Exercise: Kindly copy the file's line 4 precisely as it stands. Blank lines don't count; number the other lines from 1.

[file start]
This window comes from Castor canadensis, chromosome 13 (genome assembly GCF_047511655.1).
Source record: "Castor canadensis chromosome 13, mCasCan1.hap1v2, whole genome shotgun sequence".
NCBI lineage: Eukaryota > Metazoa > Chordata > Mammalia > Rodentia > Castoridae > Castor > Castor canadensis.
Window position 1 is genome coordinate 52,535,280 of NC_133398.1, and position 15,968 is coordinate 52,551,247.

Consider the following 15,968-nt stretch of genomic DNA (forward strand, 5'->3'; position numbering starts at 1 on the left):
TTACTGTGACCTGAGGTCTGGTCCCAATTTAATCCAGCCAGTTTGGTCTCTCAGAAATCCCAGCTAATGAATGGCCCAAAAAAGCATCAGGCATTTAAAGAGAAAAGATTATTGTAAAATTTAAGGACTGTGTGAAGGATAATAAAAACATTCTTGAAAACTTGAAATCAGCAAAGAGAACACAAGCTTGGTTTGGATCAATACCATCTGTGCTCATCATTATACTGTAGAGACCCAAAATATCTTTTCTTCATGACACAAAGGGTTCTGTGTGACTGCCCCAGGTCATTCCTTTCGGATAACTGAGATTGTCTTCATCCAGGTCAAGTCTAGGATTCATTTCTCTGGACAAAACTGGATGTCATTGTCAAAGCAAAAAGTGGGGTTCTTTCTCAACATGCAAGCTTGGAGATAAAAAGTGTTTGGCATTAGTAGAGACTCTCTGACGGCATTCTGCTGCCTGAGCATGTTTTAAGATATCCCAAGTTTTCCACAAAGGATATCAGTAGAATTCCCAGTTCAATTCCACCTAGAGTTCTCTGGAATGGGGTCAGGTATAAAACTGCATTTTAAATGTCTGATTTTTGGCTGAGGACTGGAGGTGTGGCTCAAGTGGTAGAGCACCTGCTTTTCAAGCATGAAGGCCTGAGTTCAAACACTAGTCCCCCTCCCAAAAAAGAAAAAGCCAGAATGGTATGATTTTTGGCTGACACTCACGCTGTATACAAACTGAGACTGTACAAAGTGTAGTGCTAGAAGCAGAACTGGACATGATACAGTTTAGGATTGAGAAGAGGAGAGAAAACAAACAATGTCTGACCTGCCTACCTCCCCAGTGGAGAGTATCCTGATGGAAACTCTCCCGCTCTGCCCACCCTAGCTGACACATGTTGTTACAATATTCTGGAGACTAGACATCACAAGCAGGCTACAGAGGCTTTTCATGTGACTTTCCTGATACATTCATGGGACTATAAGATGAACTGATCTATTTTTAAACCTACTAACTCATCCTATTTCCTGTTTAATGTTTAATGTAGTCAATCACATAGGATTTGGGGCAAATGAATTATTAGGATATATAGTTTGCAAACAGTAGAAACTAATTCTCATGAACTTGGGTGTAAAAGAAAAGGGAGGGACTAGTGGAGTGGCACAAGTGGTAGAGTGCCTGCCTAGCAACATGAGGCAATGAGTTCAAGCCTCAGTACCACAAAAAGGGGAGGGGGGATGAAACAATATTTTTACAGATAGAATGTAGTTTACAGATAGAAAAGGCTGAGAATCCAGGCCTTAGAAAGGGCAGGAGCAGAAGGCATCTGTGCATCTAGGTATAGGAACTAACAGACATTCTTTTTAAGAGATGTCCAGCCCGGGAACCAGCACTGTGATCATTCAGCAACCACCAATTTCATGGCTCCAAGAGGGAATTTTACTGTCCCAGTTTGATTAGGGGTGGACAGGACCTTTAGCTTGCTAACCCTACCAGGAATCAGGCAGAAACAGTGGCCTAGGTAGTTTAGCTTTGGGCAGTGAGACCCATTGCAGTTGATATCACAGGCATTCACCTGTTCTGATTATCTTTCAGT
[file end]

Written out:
Window position 1 is genome coordinate 52,535,280 of NC_133398.1, and position 15,968 is coordinate 52,551,247.